DC Movie Producer’s Comments Illustrate What’s Wrong With the ‘Justice League’ Universe
Not long ago, we published a list of suggestions for how Warner Bros. could fix some of the issues with the DC Extended Universe. To date, the studio has delivered three superhero blockbusters — all of which were massively budgeted and hugely successful at the box-office, sure, but they could have performed even better had they been genuinely good films. Although recent comments from WB execs and Ben Affleck imply that the studio has learned a few lessons from its mistakes, new comments from a top DC movies producer prove otherwise.
Acknowledging a problem is one thing, but you kind of have to actually do something about it in order to improve. This is a good rule of thumb for life in general, and one that WB would do well to follow when it comes to their DC Extended Universe franchise. In a recent interview, Ben Affleck directly addressed the studio’s core problem when he said that he’s in no rush to make his solo Batman film — mostly because he thinks the “reverse-engineering” approach (rushing a project to meet a release date) is a bad one. But that’s been the DCEU approach from the get-go.
Today, THR published a lengthy interview with producer Charles Roven, who recently took his involvement with the DCEU down a notch. When asked about the franchise, Roven’s response is illuminating:
The studio made me the producer of all the DC movies, and they announced eight. When we finished the [timetable], we looked at each other and said, ‘This is incredibly ambitious, but we haven’t taken into consideration if something goes wrong.’ We also hadn't decided where we were going to shoot those movies. As difficult as it was for me to commute from Toronto to London to Italy, it became really clear I couldn‘t do the job that I do as a producer [with Aquaman likely to shoot in Australia]. I’m for sure producing the sequels of the movies that I have made.
Whether or not Roven is aware that he’s acknowledging the DCEU’s problems, that’s exactly what he’s done. WB has been far too ambitious with its slate, and far too presumptuous about its audience. Instead of introducing heroes in standalone films that would gauge interest in further sequels and eventual crossover events, like Marvel, the DCEU has taken a completely backwards approach — without course-correcting, that damage becomes increasingly difficult to undo, and each film that doesn’t attempt to right the ship only adds to the problem.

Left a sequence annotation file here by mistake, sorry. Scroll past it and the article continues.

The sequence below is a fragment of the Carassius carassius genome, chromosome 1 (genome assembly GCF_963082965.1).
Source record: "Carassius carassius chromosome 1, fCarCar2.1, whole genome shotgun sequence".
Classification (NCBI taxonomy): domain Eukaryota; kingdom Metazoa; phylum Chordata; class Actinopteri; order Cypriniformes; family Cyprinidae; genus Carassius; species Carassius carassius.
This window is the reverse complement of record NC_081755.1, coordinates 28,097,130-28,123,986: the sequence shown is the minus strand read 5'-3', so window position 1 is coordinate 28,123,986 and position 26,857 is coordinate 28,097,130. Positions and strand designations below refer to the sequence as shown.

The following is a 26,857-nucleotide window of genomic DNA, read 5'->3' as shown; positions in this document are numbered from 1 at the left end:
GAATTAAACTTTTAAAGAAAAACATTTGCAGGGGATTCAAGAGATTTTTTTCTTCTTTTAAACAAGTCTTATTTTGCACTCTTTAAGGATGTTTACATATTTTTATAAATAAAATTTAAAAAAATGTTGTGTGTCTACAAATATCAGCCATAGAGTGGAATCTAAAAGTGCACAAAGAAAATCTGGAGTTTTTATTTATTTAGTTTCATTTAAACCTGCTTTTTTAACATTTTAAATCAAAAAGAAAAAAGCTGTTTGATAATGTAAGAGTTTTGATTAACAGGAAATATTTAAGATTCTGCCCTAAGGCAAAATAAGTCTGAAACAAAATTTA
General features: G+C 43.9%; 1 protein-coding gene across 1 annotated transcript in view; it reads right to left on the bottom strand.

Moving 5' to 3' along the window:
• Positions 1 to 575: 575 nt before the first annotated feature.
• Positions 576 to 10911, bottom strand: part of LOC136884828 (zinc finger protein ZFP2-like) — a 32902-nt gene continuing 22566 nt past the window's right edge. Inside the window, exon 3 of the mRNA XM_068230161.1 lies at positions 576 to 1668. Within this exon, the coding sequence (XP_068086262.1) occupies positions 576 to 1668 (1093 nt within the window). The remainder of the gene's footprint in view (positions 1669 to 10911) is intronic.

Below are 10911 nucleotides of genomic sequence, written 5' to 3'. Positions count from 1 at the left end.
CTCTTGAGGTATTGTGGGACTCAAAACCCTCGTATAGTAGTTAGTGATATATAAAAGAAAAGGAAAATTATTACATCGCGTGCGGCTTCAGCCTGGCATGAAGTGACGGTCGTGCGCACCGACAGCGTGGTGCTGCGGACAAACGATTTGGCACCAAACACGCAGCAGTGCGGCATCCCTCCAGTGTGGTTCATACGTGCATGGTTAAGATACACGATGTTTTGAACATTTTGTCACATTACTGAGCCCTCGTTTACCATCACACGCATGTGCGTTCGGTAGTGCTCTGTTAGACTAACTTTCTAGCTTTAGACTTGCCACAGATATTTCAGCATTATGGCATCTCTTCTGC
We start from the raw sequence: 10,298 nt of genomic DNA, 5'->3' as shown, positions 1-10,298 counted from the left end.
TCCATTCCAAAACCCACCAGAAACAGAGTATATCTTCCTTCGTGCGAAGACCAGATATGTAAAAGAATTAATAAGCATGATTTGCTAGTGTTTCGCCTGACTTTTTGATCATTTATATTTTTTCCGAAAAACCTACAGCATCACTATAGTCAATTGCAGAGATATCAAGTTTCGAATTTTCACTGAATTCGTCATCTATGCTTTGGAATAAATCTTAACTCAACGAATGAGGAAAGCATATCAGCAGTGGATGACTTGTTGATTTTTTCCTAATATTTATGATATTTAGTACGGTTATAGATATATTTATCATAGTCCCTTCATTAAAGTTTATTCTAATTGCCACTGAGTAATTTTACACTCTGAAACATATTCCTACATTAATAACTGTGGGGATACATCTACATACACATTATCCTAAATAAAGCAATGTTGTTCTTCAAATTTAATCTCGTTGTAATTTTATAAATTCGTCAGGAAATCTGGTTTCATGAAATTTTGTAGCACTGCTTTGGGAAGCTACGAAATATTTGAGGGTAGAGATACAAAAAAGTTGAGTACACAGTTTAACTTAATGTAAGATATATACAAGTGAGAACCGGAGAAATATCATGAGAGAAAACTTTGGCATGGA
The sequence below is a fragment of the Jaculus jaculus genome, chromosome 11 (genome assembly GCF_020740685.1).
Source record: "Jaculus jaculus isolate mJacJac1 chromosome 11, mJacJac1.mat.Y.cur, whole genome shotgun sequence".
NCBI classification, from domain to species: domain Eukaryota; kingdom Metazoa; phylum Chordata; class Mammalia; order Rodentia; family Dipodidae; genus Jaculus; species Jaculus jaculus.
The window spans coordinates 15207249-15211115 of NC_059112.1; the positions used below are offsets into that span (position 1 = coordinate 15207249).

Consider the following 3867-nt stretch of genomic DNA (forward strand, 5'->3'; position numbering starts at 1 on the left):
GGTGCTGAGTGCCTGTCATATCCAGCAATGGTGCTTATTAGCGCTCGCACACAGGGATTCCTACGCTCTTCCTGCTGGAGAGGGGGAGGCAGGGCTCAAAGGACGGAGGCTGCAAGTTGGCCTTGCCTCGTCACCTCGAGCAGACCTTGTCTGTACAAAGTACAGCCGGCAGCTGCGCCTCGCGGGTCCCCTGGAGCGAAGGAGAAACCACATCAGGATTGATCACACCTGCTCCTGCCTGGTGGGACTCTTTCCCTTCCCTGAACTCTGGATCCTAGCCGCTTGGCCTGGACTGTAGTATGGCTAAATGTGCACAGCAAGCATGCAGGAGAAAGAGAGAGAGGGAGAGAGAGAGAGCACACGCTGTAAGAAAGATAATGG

Still, Roven tows the company line following the largely negative critical response to Batman v Superman and Suicide Squad, promising a “lighter” Justice League:
We knew we were making a very serious, compelling, driving film with Batman v. Superman. Now the bell has been rung and the whole tone of the movie is lighter.
So far, the only real bright spot appears to be Ezra Miller’s Barry Allen / The Flash, who provided much-needed levity in the Justice League sizzle reel that debuted at Comic-Con. Miller’s solo film is another big problem for WB, which has already cycled through a handful of directors, the most recent being Rick Famuyiwa, who departed the project over “creative differences.” That film is still slated to hit theaters in 2018, and with the DCEU’s lengthy production and post-production schedules, they need a replacement — and fast.
Also telling is Roven’s response when asked if the upcoming DCEU films will have lower budgets, since Suicide Squad and Batman v Superman failed to meet box-office expectations:
Suicide Squad made almost $750 million. Batman v. Superman did $873 million. Those two movies were huge hits.
That’s…not an answer. But it is a hilarious way to deflect the question, which isn’t about whether or not those two films were successful, but whether they were successful enough to justify their budgets — and they weren’t. Not on a commercial level, and certainly not on a creative one.
Look, it may seem like we’re relentlessly down on the DCEU, but we’re not the only ones. The reason why comments like these are notable, and the reason why we keep writing about the problems with the Justice League franchise is simple: We care. We like these superheroes and, despite the flaws of these films, we mostly like the actors playing them. We want these movies to be as good as they can be, and we’re still optimistic that it can happen.